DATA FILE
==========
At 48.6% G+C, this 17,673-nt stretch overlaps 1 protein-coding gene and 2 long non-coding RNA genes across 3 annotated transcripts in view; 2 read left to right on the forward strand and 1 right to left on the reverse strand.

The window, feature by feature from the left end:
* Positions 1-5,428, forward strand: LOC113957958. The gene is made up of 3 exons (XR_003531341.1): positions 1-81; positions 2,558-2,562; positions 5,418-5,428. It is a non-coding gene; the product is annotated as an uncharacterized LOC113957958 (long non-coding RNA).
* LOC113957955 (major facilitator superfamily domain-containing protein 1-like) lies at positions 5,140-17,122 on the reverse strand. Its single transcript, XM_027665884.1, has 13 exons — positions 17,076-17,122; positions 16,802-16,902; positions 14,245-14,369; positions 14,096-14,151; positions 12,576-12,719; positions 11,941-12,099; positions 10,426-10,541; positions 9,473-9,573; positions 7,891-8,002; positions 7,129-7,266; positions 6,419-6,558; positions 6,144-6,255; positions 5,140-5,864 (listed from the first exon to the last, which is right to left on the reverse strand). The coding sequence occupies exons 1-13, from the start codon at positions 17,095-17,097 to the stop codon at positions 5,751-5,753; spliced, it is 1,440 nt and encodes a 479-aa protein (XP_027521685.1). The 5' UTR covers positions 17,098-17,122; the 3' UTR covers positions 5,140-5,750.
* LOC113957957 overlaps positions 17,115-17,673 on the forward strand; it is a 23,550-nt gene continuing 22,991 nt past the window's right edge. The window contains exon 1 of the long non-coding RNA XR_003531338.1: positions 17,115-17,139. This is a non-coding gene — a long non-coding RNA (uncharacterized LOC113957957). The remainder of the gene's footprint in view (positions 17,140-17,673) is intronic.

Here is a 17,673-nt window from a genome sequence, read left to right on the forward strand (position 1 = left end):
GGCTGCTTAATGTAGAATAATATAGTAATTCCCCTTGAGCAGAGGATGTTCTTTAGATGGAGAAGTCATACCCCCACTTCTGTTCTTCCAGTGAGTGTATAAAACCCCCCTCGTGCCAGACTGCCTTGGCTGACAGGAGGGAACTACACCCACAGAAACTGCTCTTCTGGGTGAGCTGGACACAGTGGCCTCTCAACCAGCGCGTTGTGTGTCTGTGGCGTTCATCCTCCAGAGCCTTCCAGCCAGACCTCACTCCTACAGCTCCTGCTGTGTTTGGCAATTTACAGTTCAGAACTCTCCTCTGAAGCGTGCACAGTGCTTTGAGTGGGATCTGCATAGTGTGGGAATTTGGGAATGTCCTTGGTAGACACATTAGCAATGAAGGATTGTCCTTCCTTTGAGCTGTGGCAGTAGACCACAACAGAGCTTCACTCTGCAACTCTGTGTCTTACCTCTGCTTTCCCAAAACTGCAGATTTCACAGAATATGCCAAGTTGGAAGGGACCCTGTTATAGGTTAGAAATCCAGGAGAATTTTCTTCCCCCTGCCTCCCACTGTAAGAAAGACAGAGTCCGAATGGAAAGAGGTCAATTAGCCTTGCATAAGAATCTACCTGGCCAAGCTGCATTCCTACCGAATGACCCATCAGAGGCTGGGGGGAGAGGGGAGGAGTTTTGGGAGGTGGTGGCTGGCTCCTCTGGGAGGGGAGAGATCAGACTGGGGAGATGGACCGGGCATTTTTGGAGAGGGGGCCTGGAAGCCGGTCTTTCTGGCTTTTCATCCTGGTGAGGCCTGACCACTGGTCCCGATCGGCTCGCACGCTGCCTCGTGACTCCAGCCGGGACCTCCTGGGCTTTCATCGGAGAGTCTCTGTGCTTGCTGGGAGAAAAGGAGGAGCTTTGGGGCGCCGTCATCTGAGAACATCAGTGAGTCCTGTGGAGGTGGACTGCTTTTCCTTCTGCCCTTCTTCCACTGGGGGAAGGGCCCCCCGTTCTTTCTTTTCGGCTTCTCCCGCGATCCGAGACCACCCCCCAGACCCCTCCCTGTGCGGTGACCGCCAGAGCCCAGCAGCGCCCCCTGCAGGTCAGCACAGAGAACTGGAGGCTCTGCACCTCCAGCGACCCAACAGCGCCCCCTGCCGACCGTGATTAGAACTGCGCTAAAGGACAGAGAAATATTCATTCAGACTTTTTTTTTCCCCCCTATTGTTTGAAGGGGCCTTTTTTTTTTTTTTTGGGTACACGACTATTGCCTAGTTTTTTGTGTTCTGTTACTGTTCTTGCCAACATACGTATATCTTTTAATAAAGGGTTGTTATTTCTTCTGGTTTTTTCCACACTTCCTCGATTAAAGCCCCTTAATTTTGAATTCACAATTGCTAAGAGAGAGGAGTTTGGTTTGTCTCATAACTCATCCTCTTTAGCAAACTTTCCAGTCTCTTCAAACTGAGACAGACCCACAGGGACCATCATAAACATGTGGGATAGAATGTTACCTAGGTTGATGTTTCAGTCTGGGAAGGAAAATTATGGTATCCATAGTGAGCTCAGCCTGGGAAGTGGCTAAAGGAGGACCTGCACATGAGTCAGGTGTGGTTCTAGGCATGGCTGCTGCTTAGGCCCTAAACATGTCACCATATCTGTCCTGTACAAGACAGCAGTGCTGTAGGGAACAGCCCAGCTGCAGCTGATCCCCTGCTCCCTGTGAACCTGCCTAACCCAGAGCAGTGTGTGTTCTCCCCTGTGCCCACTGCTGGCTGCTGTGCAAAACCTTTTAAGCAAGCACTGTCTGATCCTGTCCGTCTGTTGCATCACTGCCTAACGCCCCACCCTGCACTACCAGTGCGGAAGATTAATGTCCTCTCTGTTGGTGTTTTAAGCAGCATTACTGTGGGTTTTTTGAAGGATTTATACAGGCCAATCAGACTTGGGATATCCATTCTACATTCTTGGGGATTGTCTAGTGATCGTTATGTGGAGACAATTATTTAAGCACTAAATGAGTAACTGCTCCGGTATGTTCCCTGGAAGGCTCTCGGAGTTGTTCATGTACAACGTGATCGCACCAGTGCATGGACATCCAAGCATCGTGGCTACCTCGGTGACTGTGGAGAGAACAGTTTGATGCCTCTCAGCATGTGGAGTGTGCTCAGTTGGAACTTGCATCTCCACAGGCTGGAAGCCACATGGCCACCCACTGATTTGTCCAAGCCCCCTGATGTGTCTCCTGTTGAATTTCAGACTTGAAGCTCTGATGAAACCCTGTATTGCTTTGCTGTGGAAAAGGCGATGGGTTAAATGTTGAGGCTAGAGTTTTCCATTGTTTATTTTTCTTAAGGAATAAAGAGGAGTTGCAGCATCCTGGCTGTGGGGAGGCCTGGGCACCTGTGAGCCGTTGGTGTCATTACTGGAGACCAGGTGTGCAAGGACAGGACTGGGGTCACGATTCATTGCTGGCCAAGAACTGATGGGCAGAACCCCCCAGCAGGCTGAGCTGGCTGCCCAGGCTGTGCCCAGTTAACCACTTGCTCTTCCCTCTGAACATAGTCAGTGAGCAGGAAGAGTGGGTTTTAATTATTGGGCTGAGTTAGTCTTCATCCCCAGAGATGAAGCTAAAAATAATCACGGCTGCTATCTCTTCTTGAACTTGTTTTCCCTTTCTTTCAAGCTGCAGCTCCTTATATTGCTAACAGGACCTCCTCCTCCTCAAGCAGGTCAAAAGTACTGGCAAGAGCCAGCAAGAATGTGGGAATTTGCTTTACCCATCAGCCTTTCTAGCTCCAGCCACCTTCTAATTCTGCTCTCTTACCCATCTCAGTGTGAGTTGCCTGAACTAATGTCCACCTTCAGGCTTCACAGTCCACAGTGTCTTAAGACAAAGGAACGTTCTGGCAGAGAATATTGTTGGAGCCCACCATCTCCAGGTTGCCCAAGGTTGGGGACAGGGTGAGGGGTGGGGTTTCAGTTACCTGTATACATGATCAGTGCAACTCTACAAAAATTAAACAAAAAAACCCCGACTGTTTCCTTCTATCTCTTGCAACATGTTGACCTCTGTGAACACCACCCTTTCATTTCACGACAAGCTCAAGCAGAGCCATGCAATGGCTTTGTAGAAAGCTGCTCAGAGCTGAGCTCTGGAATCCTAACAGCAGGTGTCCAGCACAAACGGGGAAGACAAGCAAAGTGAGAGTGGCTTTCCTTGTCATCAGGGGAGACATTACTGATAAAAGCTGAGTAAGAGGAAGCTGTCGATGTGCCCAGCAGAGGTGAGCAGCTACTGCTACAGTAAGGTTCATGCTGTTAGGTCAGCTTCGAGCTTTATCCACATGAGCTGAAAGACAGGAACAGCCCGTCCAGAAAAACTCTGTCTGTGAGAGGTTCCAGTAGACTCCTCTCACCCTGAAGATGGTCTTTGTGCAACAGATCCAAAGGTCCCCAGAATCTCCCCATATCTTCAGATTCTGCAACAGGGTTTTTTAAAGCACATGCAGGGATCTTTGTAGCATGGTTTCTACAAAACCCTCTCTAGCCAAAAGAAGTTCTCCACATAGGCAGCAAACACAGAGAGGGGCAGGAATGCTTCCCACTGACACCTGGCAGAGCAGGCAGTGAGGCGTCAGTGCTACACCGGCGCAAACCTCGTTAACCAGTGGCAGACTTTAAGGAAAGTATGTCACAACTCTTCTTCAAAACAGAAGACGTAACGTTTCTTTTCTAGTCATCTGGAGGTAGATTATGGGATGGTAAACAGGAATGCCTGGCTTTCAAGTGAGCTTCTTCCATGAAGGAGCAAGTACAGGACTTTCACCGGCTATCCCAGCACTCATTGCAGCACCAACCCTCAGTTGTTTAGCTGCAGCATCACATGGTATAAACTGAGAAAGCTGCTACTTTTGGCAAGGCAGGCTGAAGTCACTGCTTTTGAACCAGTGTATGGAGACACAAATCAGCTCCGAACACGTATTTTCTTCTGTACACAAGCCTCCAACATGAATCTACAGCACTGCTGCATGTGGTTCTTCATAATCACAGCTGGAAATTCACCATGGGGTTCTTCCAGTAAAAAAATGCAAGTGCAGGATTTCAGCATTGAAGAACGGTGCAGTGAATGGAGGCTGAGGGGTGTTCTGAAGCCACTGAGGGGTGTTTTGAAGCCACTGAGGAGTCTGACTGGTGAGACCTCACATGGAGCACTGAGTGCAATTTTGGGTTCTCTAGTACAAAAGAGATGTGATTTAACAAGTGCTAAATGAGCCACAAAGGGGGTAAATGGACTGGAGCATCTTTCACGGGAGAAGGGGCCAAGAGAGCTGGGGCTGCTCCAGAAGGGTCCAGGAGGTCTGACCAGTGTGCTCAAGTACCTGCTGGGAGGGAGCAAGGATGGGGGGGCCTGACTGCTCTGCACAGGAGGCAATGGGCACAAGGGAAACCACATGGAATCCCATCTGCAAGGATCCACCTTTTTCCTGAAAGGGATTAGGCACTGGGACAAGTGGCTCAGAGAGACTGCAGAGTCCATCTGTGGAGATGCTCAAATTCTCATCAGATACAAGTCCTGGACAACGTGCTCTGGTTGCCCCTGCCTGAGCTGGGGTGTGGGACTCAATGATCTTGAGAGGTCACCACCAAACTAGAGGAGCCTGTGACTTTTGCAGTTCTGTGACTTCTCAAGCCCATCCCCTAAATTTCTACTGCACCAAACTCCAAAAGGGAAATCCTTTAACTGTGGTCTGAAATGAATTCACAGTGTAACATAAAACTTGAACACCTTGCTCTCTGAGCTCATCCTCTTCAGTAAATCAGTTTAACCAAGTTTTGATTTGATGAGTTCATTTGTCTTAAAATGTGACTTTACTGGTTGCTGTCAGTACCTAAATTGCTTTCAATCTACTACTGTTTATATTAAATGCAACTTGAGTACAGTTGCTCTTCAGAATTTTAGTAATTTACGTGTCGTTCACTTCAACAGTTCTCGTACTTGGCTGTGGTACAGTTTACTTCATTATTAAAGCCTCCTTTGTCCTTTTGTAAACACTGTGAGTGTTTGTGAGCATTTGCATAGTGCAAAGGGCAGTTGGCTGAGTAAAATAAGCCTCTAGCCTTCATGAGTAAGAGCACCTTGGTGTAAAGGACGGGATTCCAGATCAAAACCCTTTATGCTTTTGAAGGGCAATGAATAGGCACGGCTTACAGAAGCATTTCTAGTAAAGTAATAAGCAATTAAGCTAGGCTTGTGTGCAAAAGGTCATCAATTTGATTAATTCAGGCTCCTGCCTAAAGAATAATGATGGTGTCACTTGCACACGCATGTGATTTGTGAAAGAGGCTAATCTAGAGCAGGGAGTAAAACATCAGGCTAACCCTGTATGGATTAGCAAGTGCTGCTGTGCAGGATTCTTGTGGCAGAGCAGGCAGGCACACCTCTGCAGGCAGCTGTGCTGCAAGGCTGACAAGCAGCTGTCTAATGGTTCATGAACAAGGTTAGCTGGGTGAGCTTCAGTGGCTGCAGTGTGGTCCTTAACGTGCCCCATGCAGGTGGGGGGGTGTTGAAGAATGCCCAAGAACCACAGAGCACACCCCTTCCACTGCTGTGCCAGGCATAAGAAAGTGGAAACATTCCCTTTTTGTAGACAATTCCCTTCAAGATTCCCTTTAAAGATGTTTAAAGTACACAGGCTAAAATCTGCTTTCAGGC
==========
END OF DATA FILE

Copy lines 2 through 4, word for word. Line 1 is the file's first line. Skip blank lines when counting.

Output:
The window, feature by feature from the left end:
* Positions 1-5,428, forward strand: LOC113957958. The gene is made up of 3 exons (XR_003531341.1): positions 1-81; positions 2,558-2,562; positions 5,418-5,428. It is a non-coding gene; the product is annotated as an uncharacterized LOC113957958 (long non-coding RNA).
* LOC113957955 (major facilitator superfamily domain-containing protein 1-like) lies at positions 5,140-17,122 on the reverse strand. Its single transcript, XM_027665884.1, has 13 exons — positions 17,076-17,122; positions 16,802-16,902; positions 14,245-14,369; positions 14,096-14,151; positions 12,576-12,719; positions 11,941-12,099; positions 10,426-10,541; positions 9,473-9,573; positions 7,891-8,002; positions 7,129-7,266; positions 6,419-6,558; positions 6,144-6,255; positions 5,140-5,864 (listed from the first exon to the last, which is right to left on the reverse strand). The coding sequence occupies exons 1-13, from the start codon at positions 17,095-17,097 to the stop codon at positions 5,751-5,753; spliced, it is 1,440 nt and encodes a 479-aa protein (XP_027521685.1). The 5' UTR covers positions 17,098-17,122; the 3' UTR covers positions 5,140-5,750.